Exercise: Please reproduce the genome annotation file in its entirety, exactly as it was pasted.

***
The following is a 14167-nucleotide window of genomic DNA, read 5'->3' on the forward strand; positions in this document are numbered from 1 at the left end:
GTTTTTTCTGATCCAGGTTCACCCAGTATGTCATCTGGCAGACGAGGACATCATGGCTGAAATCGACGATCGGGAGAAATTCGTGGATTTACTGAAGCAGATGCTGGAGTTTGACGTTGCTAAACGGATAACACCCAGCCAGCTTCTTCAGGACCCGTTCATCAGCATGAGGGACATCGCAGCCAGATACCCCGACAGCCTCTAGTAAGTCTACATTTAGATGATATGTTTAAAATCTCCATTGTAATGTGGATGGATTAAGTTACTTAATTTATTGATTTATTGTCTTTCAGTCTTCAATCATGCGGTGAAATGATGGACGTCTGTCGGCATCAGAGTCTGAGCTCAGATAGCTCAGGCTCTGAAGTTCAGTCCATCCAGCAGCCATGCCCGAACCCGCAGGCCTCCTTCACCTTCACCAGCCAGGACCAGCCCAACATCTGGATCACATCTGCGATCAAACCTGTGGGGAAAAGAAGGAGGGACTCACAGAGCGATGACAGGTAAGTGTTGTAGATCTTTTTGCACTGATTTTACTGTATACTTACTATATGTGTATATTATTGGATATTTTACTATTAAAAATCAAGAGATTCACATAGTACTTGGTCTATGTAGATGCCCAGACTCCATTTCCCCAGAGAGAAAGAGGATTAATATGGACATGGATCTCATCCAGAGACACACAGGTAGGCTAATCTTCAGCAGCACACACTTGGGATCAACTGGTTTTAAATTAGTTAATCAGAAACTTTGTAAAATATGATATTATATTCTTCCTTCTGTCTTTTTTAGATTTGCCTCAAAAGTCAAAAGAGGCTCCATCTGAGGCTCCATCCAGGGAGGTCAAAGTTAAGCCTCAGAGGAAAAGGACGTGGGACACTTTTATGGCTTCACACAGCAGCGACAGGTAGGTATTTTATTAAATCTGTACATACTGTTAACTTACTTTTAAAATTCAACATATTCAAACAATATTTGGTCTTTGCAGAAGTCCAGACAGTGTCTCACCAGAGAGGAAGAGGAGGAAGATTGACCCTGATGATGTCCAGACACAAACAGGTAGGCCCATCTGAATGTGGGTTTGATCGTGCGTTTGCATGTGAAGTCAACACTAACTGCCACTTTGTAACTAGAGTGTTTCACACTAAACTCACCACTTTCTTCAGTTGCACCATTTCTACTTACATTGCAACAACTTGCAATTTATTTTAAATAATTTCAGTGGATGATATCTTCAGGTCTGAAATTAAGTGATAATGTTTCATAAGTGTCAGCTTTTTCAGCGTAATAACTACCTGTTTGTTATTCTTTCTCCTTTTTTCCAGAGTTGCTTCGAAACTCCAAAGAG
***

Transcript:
The following is a 14167-nucleotide window of genomic DNA, read 5'->3' on the forward strand; positions in this document are numbered from 1 at the left end:
GTTTTTTCTGATCCAGGTTCACCCAGTATGTCATCTGGCAGACGAGGACATCATGGCTGAAATCGACGATCGGGAGAAATTCGTGGATTTACTGAAGCAGATGCTGGAGTTTGACGTTGCTAAACGGATAACACCCAGCCAGCTTCTTCAGGACCCGTTCATCAGCATGAGGGACATCGCAGCCAGATACCCCGACAGCCTCTAGTAAGTCTACATTTAGATGATATGTTTAAAATCTCCATTGTAATGTGGATGGATTAAGTTACTTAATTTATTGATTTATTGTCTTTCAGTCTTCAATCATGCGGTGAAATGATGGACGTCTGTCGGCATCAGAGTCTGAGCTCAGATAGCTCAGGCTCTGAAGTTCAGTCCATCCAGCAGCCATGCCCGAACCCGCAGGCCTCCTTCACCTTCACCAGCCAGGACCAGCCCAACATCTGGATCACATCTGCGATCAAACCTGTGGGGAAAAGAAGGAGGGACTCACAGAGCGATGACAGGTAAGTGTTGTAGATCTTTTTGCACTGATTTTACTGTATACTTACTATATGTGTATATTATTGGATATTTTACTATTAAAAATCAAGAGATTCACATAGTACTTGGTCTATGTAGATGCCCAGACTCCATTTCCCCAGAGAGAAAGAGGATTAATATGGACATGGATCTCATCCAGAGACACACAGGTAGGCTAATCTTCAGCAGCACACACTTGGGATCAACTGGTTTTAAATTAGTTAATCAGAAACTTTGTAAAATATGATATTATATTCTTCCTTCTGTCTTTTTTAGATTTGCCTCAAAAGTCAAAAGAGGCTCCATCTGAGGCTCCATCCAGGGAGGTCAAAGTTAAGCCTCAGAGGAAAAGGACGTGGGACACTTTTATGGCTTCACACAGCAGCGACAGGTAGGTATTTTATTAAATCTGTACATACTGTTAACTTACTTTTAAAATTCAACATATTCAAACAATATTTGGTCTTTGCAGAAGTCCAGACAGTGTCTCACCAGAGAGGAAGAGGAGGAAGATTGACCCTGATGATGTCCAGACACAAACAGGTAGGCCCATCTGAATGTGGGTTTGATCGTGCGTTTGCATGTGAAGTCAACACTAACTGCCACTTTGTAACTAGAGTGTTTCACACTAAACTCACCACTTTCTTCAGTTGCACCATTTCTACTTACATTGCAACAACTTGCAATTTATTTTAAATAATTTCAGTGGATGATATCTTCAGGTCTGAAATTAAGTGATAATGTTTCATAAGTGTCAGCTTTTTCAGCGTAATAACTACCTGTTTGTTATTCTTTCTCCTTTTTTCCAGAGTTGCTTCGAAACTCCAAAGAG